Black-browed Albatross (Thalassarche melanophrys) is the most populous albatross species with world breeding population estimated at about 530,000 pairs. This Sub-Antarctic species nests at 12 sites, the most important being the Falkland Islands, Islas Diego Ramirez, South Georgia, and Iles Kerguelen. Although numerous, the Black-browed Albatross population is currently declining at a rate of roughly 4% per year, with a projected decline of ~65% over three generations (65 years). This qualifies the species as endangered under the IUCN Red List Category.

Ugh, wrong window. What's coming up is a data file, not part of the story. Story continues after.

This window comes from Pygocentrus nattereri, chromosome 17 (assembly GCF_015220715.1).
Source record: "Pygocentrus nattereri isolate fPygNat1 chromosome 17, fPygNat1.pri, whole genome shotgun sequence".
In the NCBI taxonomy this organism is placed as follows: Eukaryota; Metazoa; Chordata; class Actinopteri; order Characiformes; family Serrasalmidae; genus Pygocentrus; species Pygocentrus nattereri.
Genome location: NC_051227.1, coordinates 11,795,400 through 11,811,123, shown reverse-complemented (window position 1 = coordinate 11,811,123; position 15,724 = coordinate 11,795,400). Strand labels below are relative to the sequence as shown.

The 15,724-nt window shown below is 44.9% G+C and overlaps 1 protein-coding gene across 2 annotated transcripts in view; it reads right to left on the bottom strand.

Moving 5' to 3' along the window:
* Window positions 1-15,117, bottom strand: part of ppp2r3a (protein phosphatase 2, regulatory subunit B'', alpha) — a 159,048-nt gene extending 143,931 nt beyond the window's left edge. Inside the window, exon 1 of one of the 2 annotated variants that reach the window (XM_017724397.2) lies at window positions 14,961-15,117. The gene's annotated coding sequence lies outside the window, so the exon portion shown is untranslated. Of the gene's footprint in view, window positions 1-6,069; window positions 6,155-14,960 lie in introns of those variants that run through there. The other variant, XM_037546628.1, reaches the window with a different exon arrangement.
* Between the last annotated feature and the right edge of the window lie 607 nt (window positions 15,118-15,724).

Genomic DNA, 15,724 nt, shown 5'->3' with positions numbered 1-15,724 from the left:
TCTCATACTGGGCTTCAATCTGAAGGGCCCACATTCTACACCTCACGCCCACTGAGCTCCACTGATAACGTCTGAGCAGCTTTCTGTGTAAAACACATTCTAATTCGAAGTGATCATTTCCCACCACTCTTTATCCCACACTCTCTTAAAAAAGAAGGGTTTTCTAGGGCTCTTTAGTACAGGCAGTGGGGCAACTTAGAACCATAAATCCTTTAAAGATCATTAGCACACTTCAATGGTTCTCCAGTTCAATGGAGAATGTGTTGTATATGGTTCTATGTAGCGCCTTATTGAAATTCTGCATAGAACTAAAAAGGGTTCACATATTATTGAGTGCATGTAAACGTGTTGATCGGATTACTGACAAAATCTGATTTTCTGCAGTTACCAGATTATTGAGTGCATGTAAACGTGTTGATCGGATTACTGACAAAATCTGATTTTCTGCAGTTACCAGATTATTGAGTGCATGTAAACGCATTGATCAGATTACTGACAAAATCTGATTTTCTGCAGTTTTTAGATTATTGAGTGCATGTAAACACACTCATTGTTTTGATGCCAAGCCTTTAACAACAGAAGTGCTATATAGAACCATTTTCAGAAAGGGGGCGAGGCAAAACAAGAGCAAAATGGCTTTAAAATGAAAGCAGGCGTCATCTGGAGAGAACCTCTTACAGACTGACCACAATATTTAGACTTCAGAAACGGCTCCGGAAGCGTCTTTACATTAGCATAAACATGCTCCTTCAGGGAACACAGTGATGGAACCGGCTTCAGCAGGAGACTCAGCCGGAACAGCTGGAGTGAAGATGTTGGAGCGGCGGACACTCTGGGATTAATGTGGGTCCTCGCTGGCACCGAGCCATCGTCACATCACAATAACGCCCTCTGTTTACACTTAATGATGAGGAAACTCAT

Decline of the Black-browed Albatross may be attributable to bycatch in longline fisheries operating in the Patagonian Shelf, south Atlantic, off the southern African coast, and in the Southern Ocean. It was recently noted, that many birds are also being killed by industrial trawl fisheries. High bycatch rates in longline fisheries has abated recently across a large part of the albatross' range thanks to successful application of mitigation measures by CCAMLR and several individual countries. Despite this recent success in mitigating longline bycatch, declining population trends continue. This may simply be a lag in recovery time from elevated bird mortality prior to bycatch abatement, or it may be the continued effect of ongoing bycatch in non-compliant longline fleets, trawl fisheries, and IUU vessels.
More information about Black-browed Albatross could be found at BirdLife Species Factsheet